As a consumer when I make a new purchase, the price is clearly marked, whether it is a washing machine, bar of chocolate or menu item in a restaurant. The price is fixed and not negotiable. Indeed the .com era heralded many price comparison websites such as: pricegrabber.com pricewatch.com shop.com etc….
Two exceptions: (1.) the car market, where “sticker price” varies – what you finally pay after haggling (2) the housing market which is also driven by offers and counter-offers until a deal is signed. But in both cases, the consumer at least has a starting price point.
So why is the price of a healthcare procedure unavailable to the patient?
When a patient goes to the doctor there is no discussion of price. The patient (and often the Dr) have no idea in advance what the visit and procedures will cost. Charges and payments are “contracted” or negotiated between the healthcare provider and the various insurance companies. Often the patient only finds out the cost after the bill has been submitted to the insurance and the patient is faced with a deductible, co-payment or co-insurance or worst case no insurance!
Imagine this…. before going to see the Dr you have access to this information:
Before a Dr visit, I believe the patient should be entitled to know:
- Cost of the visit to the Dr office
- Cost of associated procedures such as labs, blood tests, xrays
- Amount insurance will pay
- Amount the patient is responsible to pay.
This would allow the patient to shop around for prices and not accept the de-facto charge. (Of course this only applies to patients with a PPO insurance, not HMO)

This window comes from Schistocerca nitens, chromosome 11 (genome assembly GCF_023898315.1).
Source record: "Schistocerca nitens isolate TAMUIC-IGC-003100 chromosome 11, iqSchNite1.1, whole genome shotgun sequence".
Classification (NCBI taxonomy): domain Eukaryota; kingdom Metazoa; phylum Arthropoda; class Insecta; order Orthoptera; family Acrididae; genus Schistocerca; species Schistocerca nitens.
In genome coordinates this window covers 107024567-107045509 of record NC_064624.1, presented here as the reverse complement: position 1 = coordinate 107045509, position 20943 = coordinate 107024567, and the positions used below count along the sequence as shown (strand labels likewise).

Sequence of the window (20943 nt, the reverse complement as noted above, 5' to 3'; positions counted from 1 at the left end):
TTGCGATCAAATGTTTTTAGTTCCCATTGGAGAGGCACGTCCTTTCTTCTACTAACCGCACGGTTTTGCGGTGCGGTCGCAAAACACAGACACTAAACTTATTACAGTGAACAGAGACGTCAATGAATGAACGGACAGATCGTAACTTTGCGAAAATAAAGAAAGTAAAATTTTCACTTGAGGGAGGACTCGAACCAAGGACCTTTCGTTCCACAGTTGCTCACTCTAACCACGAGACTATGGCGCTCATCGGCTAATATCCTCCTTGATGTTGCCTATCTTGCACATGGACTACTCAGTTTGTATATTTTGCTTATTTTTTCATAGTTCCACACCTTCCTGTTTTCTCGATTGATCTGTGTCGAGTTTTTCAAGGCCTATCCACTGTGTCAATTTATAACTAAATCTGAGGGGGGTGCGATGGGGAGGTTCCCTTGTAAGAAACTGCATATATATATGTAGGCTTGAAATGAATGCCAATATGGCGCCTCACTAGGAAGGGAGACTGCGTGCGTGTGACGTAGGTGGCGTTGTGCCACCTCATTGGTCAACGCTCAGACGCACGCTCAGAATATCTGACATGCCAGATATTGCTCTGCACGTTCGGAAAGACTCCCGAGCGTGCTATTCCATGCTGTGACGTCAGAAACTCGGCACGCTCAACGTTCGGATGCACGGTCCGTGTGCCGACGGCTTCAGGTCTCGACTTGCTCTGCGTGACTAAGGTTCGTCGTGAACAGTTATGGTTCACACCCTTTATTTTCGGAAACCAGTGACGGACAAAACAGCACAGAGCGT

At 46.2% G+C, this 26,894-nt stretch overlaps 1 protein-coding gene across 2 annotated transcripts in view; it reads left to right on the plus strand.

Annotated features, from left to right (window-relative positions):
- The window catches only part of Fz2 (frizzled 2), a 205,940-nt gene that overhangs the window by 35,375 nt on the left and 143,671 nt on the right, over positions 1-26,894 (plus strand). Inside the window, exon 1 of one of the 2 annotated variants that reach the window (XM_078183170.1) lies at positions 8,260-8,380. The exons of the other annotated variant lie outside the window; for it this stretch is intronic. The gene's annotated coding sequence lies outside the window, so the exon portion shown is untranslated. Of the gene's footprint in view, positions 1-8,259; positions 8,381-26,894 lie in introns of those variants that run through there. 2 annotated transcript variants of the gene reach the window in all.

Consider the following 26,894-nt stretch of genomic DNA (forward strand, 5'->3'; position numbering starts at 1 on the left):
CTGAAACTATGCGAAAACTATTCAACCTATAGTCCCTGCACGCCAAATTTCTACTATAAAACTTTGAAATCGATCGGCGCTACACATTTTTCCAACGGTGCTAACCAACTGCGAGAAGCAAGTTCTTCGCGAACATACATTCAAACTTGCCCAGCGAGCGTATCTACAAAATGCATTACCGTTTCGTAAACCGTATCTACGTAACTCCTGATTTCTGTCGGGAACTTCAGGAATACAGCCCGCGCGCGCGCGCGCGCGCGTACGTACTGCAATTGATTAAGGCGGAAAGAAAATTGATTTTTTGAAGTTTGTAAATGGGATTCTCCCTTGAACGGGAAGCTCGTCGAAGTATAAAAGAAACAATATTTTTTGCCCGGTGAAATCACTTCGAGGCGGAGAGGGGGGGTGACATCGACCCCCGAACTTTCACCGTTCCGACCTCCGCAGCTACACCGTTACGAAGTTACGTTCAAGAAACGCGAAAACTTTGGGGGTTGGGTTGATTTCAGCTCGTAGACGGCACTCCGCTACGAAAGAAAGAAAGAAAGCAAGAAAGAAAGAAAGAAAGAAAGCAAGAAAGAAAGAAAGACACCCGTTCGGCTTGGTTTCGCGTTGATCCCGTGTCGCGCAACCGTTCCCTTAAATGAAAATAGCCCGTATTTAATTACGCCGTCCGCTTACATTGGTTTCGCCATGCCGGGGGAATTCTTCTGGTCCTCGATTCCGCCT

There are efforts to provide healthcare cost transparency:
- AnthemBlueCross does not have a cost estimator.
- United Healthcare has a cost estimator
- Cigna has cost estimate application (login required).
Here is a non-partisan effort to allow patients to shop for healthcare by price: http://www.fairhealthconsumer.org/
Patients – understand the breakdown of your healthcare bill and how you can shop for alternatives and even negotiate the cost. When you shop for a car, you learn to understand miles per gallon, frequency between oil changes, road handling; if you buy a washing machine you may want to know gallons/liters of water used per load.
Thus you should learn the terminology and key terms used in medical costs.
Medical professionals use numerical codes when they diagnose patients and write up the diagnosis or medical procedure. Everyth diagnosis has a code from a dental filling to a heart transplant. There are two major codes in use, CPT and ICD.
Armed with this information you the patient can understand your healthcare costs as follows using a CPT lookup. Ask your healthcare provider for the CPT code of the procedure, then before undergoing the procedure find out from your health insurance how much they cover and what you owe. Use the CPT code to shop around from other providers and get the best price.